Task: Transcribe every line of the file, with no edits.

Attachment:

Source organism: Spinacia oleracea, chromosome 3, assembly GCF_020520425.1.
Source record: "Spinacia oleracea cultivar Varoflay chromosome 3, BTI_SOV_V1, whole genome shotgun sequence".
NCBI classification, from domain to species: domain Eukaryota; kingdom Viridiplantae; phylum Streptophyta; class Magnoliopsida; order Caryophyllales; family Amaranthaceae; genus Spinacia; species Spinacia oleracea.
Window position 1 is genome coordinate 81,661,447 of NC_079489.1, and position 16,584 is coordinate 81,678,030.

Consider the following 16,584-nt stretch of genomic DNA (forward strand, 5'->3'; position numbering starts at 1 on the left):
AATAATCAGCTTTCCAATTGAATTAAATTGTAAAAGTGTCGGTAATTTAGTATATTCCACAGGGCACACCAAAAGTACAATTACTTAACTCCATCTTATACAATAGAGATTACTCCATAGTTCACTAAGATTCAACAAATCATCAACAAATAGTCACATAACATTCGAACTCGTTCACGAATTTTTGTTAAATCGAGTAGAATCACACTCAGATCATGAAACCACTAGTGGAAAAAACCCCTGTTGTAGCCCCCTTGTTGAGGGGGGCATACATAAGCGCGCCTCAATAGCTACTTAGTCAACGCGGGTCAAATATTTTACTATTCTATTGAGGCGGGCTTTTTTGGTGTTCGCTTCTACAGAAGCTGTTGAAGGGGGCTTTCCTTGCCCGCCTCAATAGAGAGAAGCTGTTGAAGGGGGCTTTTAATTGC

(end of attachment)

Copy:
Source organism: Spinacia oleracea, chromosome 3, assembly GCF_020520425.1.
Source record: "Spinacia oleracea cultivar Varoflay chromosome 3, BTI_SOV_V1, whole genome shotgun sequence".
NCBI classification, from domain to species: domain Eukaryota; kingdom Viridiplantae; phylum Streptophyta; class Magnoliopsida; order Caryophyllales; family Amaranthaceae; genus Spinacia; species Spinacia oleracea.
Window position 1 is genome coordinate 81,661,447 of NC_079489.1, and position 16,584 is coordinate 81,678,030.

Consider the following 16,584-nt stretch of genomic DNA (forward strand, 5'->3'; position numbering starts at 1 on the left):
AATAATCAGCTTTCCAATTGAATTAAATTGTAAAAGTGTCGGTAATTTAGTATATTCCACAGGGCACACCAAAAGTACAATTACTTAACTCCATCTTATACAATAGAGATTACTCCATAGTTCACTAAGATTCAACAAATCATCAACAAATAGTCACATAACATTCGAACTCGTTCACGAATTTTTGTTAAATCGAGTAGAATCACACTCAGATCATGAAACCACTAGTGGAAAAAACCCCTGTTGTAGCCCCCTTGTTGAGGGGGGCATACATAAGCGCGCCTCAATAGCTACTTAGTCAACGCGGGTCAAATATTTTACTATTCTATTGAGGCGGGCTTTTTTGGTGTTCGCTTCTACAGAAGCTGTTGAAGGGGGCTTTCCTTGCCCGCCTCAATAGAGAGAAGCTGTTGAAGGGGGCTTTTAATTGC